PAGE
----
The Irish belter famously commemorated first love in “Brown Eyed Girl” and summed up hippie-style soul communion on “Into the Mystic,” but he never captured the ecstasy of romance better than on 1968’s Astral Weeks. On “Sweet Thing,” with help from jazz pros Richard Davis, Jay Berliner and Connie Kay, he starts in the troubadour zone and quickly propels himself to full-on speaking-in-tongues word spew. Riding the song’s tumbling waltz rhythm, he pours out half-coherent proclamations (“I’m dynamite, and I don’t know why”) and blissful babble, climaxing with a triumphant “Sugar baby!” at the 4:03 mark. If love is a drug, then Van was on a heavy dose here.—Hank Shteamer

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14
“Oh Yoko!” by John Lennon

“Oh Yoko” by John Lennon

Lennon’s flair for the prosaic and his unabashed adoration for his lady make this simple folk-rock ditty (taken from 1971’s Imagine LP) simply glisten in beautiful gooey drippiness. There’s probably only one person whose heart doesn’t melt hearing it, in fact: the poor engineer bawled out by John and Yoko during its recording.—Oliver Keens

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13
“Be My Baby” by The Ronettes

“Be My Baby” by the Ronettes

Lennon covered it, Scorsese used it to announce his directorial arrival in Mean Streets, and Brian Wilson was so in awe of its orchestral drive, he famously listened to it 100 times a day. With 1963’s “Be My Baby,” Phil Spector put a bowtie on the bubblegum love song—conveying love’s urgency and sweaty-palmed excitement.—Oliver Keens

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12
“The Way You Look Tonight” by Frank Sinatra

“The Way You Look Tonight” by Frank Sinatra

Considered by many to be the gold standard against which all romantic standards are judged, this perennial wedding favorite marries an elegant, soaring melody by Jerome Kern with a personal, wistful lyric by Dorothy Fields. It’s about wanting to preserve a perfect moment that must pass—but that might at least be extended and treasured in memory. Introduced by Fred Astaire in the 1936 MGM musical Swing Time, the song has been recorded countless times since, but Frank Sinatra’s sensitive early-1940s recording (not to be confused with his later, more cavalier version) gives it a sure, gentle touch that feels perfect.—Adam Feldman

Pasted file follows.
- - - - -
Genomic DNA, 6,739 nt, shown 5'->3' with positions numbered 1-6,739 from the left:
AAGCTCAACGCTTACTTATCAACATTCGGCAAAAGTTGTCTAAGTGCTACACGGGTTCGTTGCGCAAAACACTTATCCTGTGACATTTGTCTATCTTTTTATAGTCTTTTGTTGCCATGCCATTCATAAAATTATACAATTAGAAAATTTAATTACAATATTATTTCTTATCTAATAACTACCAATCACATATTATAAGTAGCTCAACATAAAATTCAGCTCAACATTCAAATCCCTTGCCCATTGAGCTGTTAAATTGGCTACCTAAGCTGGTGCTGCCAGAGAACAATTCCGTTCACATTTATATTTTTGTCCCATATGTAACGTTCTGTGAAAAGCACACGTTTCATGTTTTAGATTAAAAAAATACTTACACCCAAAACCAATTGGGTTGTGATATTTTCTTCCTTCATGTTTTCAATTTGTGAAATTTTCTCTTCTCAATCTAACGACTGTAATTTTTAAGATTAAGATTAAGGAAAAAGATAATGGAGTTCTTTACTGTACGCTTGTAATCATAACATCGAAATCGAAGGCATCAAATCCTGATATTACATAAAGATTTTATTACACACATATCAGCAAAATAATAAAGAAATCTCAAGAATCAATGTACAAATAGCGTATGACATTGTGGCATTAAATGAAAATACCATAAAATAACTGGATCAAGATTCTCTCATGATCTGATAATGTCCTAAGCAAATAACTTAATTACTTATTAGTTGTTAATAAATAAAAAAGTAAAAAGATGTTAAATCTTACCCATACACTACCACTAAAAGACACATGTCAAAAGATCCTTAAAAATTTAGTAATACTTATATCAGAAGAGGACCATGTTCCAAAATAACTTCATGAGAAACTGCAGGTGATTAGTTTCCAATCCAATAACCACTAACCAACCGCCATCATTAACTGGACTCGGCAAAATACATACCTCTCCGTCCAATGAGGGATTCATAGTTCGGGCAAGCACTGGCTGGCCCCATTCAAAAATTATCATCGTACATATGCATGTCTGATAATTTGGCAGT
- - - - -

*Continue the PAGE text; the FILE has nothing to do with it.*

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11
“The Very Thought of You” by Billie Holiday

“The Very Thought of You” by Billie Holiday

Originally recorded by Al Bowlly and then Bing Crosby in 1934, Ray Noble’s jazz standard has been covered time and again this past 80 years—but its defining version comes from Lady Day. This 1938 reverie swings like a lazy daydream, Holiday’s voice sweet and languid. “I see your face in every flower,” she coos, reminding you of each time you got lost in fantasy when you were washing the dishes, or watching a movie, or listening to someone explain something to you.… Sorry, what was that?—Sophie Harris

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Users say

2 comments
Kitty K
Kitty K

I don't know how the Association "Never My Love" did not make the list, but Kanye did. 

Matt W
Matt W

How in the world did Kanye West make the top 50? I almost ditched the entire list after seeing that on the first page, I feel sorry for whatever woman falls in love with the man who thought a song with lyrics like "I wanna f**k you hard on da sink, then I wanna give ya somethin ta drink" is even remotely romantic. Why no country songs? Just off the top of my head, I cross my heart, by George Strait comes to mind and there are literally hundreds of other country songs that are MUCH better than Kanye's drug induced rabble, this is a disgrace.